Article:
ZMAG advises Zanzibars to take up organic farming


ZMAG members and various agricultural stakeholders gave advice here over the weekend in a session to review how the VIUNGO project continues to be implemented and bring about change in the vegetable, fruit and vegetable sector. spices to bring productivity to the islands.

The VIUNGO project is a project aimed at unlocking the potential of the horticultural value chain, increasing the value and volume of high quality products in the markets and promoting inclusive economic growth in Zanzibar

The meeting was made possible by the Zanzibar Ministry of Agriculture and brought together stakeholders from various institutions including government, non-governmental organizations and farmers.

One of the participants, Ali Abdalla, said that there are a large number of people in the community who still do not understand the importance of using foods produced from natural fertilizers and “that is why nowadays, most people continue to use food produced with the help of chemicals, which is very dangerous for health and the earth as well”.

He said various studies have shown that many people contract different diseases from consuming inorganically produced foods, despite the fact that most of them are aware of the consequences.

“It is high time people knew how the harvest produced before they bought from the market,” he suggested.

An expert from the Zanzibar Ministry of Agriculture, Omar Abuubakari, said many farmers grow their crops using chemical fertilizers for higher productivity as opposed to using natural fertilizers.

In this context, he suggested the need for more efforts, including providing education to the community so that they can realize the importance of using organically grown foods.

Director of the Tanzania Media Women Association (TAMWA-Zanzibar), Dr Mzuri Issa, said that as they continued to reflect on the situation, it was important to look at both sides, given that chemical fertilizers are a company that many rely on and that organic food is healthier.

“The most important issue here is that the community is educated so that they can understand the effects of using foods produced using chemical fertilizers and shown the benefits of using organic fertilizers. ‘natural fertilizers,’ she suggested.

Dr. Mzuri believes the system will provide in-depth education and let people decide for themselves which products to use in their daily lives.

Amina Ussi Khamis, project manager of VIUNGO, said it was about empowering farmers in Unguja and Pemba through better farming methods, noting that the project strives to enhance food and nutrition security of households by promoting sustainable agricultural production, which aims to produce more from small areas of land to house while conserving resources, reducing negative environmental impacts and improving natural capital and the flow of ecosystem services .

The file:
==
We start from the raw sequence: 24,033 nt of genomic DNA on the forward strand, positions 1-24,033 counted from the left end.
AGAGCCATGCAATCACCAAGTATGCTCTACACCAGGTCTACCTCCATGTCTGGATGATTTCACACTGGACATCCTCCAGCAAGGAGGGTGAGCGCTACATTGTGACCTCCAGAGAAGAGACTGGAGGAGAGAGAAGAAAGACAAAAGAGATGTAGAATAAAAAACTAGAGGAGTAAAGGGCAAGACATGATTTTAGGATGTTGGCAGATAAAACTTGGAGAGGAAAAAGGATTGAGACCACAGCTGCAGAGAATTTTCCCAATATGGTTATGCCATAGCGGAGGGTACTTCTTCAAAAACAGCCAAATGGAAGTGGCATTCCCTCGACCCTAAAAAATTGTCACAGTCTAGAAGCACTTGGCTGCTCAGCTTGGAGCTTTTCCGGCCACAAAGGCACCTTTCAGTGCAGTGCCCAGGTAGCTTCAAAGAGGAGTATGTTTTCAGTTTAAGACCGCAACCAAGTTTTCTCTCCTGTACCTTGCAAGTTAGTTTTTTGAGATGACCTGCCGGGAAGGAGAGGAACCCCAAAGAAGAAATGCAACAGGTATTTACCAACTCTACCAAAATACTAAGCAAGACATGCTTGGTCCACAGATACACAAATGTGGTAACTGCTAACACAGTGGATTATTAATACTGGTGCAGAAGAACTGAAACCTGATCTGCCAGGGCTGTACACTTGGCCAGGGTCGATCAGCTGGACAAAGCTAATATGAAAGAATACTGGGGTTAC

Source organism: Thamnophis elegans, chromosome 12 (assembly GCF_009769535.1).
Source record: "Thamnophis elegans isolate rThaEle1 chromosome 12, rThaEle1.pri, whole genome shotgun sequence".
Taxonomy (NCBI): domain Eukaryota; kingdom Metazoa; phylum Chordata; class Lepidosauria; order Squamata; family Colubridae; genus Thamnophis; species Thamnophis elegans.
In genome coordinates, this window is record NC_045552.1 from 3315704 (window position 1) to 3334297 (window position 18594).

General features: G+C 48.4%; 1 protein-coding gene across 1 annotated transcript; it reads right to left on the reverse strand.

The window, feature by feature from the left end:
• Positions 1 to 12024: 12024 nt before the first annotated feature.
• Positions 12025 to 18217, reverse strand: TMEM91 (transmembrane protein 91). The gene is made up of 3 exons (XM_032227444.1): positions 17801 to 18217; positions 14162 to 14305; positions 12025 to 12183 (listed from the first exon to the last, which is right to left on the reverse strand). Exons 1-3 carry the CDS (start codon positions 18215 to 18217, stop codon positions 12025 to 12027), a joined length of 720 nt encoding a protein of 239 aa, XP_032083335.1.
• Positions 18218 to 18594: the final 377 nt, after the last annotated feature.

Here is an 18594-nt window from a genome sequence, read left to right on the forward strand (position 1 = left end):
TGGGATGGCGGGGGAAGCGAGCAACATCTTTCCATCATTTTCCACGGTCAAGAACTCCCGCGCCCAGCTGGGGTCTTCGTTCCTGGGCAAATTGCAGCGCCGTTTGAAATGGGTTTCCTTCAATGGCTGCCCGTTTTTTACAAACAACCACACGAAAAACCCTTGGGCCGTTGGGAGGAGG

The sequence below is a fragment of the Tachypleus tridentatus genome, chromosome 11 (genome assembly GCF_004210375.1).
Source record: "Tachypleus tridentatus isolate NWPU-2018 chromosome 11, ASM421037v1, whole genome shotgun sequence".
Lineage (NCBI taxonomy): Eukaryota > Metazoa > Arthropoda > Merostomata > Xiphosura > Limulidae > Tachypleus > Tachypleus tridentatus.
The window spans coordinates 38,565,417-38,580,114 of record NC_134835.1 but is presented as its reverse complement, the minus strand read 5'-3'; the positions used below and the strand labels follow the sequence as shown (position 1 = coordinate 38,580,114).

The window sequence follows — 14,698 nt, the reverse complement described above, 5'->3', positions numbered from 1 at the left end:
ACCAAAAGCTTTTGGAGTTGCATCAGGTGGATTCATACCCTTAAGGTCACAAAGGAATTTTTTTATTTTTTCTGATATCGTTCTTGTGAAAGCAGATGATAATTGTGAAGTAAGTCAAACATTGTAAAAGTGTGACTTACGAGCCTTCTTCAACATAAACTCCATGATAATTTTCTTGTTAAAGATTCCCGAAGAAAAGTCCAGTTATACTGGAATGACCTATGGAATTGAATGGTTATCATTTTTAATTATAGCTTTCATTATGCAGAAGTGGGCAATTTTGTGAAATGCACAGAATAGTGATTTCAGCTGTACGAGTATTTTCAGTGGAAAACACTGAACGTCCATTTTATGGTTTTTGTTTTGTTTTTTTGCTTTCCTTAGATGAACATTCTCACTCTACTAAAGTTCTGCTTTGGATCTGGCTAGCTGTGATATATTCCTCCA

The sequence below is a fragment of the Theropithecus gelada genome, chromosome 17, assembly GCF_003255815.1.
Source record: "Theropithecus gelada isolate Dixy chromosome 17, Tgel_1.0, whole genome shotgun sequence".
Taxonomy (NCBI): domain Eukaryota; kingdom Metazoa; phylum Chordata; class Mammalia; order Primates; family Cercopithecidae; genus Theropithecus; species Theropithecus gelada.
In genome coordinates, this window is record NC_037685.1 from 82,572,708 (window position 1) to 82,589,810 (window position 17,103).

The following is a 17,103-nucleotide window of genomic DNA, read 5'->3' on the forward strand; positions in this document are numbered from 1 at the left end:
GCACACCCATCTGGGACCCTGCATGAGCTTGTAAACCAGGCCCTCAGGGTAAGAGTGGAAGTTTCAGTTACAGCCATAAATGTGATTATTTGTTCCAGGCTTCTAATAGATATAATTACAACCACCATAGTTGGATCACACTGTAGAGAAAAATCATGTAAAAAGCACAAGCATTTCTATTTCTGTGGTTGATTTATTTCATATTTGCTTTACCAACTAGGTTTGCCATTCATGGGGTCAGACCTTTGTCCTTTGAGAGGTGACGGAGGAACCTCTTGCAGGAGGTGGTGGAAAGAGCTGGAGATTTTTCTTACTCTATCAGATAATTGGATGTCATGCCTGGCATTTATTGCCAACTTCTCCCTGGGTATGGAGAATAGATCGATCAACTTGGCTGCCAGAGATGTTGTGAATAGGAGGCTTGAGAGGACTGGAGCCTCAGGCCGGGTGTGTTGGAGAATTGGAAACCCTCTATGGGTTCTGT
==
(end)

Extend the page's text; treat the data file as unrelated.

The VIUNGO project stands for ‘Zanzibar Value Web, Horticulture, and Income Growth project’, and it also integrates agricultural development, gender, financial inclusion and nutritional development efforts to improve the productivity and profitability of smallholder farmers in the within the horticultural value chain in Zanzibar (Unguja and Pemba) .

Khamis mentioned that the project is funded by the European Union (EU) for a period of four years (from 2020) with a budget of more than 5 million euros, and is implemented by Peoples Development Forum ( PDF) in collaboration with Community Forest Pemba (CFP) and the Tanzania Media Women Association (TAMWA) in Zanzibar.

The overall objective of the project is to unlock the potential of the horticulture value chain, increase the value and volume of high quality products in markets and promote inclusive economic growth in Zanzibar. Horticulture is one of the fastest growing sub-sectors in Tanzania and is dominated by smallholder farmers, providing opportunities to strengthen the country’s national economy while directly and immediately improving the incomes of a large segment of the population.

Zanzibar is a unique area in this national context and the VIUNGO project is designed to overcome the specific local challenges of this sub-region, such as its limited land base, by taking advantage of its particular advantages. Advantages include a long-established spice-growing tradition and relative proximity to high-end markets and major seaports.

The project will also focus on improving horticultural products and the incomes of smallholder farmers. “This will be done through the introduction of climate-smart horticulture and good agricultural practices to help increase the production and productivity of quality horticultural products,” she said.

It also enhances improved food and nutrition security for smallholder farmers and their families through the establishment of permaculture vegetable gardens, as well as value addition and local business development with a focus on on fair trade partnerships and women’s economic empowerment.

The project is implemented in nine districts of Zanzibar (four in Pemba and five in Unguja) focusing mainly on the vegetable, fruit and spice sub-sectors. The VIUNGO project aims to reach 57,974 direct beneficiaries which include horticulturists, processors, agro-dealers and horticultural smallholders), while among these beneficiaries, at least 55% are women, 33% young people and 12% are men.

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